JAY: So at least in Benghazi–and you were primarily in Benghazi, right?
JAY: Most of the people participating in the uprising are not doing it out of dire economic circumstances. It was mostly a democracy issue.
HAFIZ: Exactly. That was definitely a factor. That was definitely a part of it for the poor and for the working class. But the thing was, they couldn’t tell people that was the problem. I can’t say that I’m poor. I can’t say that I’m struggling. I can’t say I need another job. And it’s because it’s not a democratic–they said that it wasn’t a democratic system, whereas in Egypt, yes, there was a fear that you couldn’t speak up, but there was [inaudible] there was a number of different independent organizations, political parties you could address this with. So there’s definitely evidence. And there are lots of journalists who could speak to Egyptians, whereas that wasn’t the case in Libya.
JAY: So talk a bit about the political mood or ideas. In other words, to what extent were people fighting–I guess the question is: what are people fighting for?
HAFIZ: They’re mainly fighting for freedom, for liberation, for the ability to pray to God, for the–’cause that was also something that Gaddafi went after in Benghazi. A lot of Islamists or a lot of the devout Muslims there–. It’s a Muslim country to begin with. But, you know, sometimes if you prayed out in public you’d be detained. So this is something that disturbed people. You know, the ability to talk to a journalist–you would not believe how many people, after every single interview, thanked us, were–so much gratitude, gave us free food, free clothing, wanted us to have a comfortable time there because we were journalists. I’ve never experienced it in my life working as a reporter. But in Libya the hospitality and the generosity, because of our ability to report their story, was truly incredible. And that shows you that they want–that they do want democracy, they want freedom, but they want to put a ballot in a box and believe it will bring about results, and that’s what they were fighting for.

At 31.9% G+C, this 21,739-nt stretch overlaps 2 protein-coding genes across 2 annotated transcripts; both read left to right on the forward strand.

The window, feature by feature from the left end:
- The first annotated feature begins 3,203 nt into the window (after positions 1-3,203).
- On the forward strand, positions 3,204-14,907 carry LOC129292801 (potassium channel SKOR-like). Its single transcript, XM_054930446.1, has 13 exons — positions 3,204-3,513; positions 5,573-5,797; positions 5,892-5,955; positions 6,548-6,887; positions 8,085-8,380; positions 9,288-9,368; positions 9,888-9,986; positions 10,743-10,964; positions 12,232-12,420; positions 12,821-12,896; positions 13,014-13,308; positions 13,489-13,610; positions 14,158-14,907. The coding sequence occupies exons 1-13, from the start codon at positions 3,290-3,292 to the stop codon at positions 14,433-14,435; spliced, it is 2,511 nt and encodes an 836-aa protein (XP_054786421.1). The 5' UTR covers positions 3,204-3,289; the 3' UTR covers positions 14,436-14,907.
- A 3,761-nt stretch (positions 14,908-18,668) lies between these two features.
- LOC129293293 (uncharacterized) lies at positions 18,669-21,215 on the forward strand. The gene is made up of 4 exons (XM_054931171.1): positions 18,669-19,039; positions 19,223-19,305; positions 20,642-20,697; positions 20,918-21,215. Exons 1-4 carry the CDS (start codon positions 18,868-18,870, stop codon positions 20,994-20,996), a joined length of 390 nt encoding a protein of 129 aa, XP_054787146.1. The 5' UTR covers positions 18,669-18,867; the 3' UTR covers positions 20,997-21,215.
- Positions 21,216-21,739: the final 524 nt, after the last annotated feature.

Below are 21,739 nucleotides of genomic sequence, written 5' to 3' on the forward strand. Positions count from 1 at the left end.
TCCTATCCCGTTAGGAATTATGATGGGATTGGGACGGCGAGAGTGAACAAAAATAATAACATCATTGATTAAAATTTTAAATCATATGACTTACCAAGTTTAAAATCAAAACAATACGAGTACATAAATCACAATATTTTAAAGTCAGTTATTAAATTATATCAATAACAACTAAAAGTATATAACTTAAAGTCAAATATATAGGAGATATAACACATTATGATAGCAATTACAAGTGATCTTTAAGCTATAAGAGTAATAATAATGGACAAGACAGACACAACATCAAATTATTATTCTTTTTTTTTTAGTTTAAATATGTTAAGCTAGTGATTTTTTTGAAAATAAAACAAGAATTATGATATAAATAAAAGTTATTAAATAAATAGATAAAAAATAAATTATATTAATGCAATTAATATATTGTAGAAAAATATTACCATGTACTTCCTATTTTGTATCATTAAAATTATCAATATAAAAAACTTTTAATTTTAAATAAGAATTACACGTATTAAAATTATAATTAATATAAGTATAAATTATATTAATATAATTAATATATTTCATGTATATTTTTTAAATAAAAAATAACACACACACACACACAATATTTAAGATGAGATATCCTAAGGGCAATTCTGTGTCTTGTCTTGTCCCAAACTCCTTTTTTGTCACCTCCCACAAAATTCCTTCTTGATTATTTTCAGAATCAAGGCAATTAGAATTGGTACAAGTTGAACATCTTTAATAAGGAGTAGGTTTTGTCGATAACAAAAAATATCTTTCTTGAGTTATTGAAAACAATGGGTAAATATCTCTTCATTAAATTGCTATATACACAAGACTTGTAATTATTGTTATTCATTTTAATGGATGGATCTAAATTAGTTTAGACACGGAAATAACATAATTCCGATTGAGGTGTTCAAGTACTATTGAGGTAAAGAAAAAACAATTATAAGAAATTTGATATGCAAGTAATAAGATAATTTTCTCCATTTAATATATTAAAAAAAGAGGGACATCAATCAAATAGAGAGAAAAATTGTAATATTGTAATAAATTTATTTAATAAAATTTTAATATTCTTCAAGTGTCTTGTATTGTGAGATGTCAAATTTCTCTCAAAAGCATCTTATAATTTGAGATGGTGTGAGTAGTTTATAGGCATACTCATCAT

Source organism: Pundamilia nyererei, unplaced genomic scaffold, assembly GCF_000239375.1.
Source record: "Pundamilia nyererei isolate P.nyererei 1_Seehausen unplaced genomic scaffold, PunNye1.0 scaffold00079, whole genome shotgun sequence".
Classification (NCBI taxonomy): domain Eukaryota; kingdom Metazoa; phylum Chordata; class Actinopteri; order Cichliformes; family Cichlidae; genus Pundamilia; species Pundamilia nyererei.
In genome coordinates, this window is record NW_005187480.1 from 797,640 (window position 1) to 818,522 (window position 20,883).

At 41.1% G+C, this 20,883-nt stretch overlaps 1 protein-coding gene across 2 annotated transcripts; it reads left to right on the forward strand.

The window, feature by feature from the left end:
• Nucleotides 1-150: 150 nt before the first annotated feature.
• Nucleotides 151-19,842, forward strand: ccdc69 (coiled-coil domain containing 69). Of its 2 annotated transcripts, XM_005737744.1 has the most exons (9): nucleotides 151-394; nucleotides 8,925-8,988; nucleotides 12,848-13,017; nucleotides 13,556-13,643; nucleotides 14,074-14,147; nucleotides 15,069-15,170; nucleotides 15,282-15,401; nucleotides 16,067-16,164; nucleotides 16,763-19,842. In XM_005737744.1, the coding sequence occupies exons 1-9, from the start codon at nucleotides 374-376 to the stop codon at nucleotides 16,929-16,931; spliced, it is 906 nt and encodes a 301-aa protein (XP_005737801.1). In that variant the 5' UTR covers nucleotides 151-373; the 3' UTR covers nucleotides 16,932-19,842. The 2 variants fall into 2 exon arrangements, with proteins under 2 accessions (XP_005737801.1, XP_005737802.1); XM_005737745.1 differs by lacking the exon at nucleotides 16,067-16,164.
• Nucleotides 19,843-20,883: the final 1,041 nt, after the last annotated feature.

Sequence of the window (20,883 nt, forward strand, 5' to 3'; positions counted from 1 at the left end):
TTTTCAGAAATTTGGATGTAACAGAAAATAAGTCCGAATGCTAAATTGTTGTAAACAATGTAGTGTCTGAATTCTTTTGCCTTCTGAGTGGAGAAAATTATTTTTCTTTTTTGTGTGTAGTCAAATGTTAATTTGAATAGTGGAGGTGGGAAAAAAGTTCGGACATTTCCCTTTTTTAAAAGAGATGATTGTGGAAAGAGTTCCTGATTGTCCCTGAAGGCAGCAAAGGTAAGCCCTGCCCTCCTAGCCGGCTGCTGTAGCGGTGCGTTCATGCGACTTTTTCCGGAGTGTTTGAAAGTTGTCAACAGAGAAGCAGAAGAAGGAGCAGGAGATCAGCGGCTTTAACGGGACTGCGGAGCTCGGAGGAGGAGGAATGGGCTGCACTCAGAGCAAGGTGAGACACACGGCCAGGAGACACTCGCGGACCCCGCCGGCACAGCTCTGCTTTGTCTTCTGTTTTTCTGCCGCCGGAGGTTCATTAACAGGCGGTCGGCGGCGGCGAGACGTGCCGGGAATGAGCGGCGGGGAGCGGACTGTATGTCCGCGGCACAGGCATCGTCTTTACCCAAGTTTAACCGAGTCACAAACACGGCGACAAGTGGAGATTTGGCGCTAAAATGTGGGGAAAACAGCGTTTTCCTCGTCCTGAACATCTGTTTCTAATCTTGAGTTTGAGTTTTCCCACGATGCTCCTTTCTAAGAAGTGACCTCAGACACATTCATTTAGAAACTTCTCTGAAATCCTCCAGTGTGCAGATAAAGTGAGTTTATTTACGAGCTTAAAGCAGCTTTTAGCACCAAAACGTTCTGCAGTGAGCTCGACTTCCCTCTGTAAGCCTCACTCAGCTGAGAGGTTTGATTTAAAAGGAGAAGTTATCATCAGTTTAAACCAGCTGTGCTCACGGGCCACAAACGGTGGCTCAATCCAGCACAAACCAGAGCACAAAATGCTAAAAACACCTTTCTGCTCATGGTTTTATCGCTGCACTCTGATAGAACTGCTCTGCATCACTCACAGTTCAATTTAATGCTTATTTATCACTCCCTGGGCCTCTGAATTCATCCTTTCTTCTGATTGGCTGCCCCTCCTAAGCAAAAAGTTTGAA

JAY: Thanks for joining us.
HAFIZ: Thank you for having me.
JAY: Thank you for joining us on the The Real News Network.
End of Transcript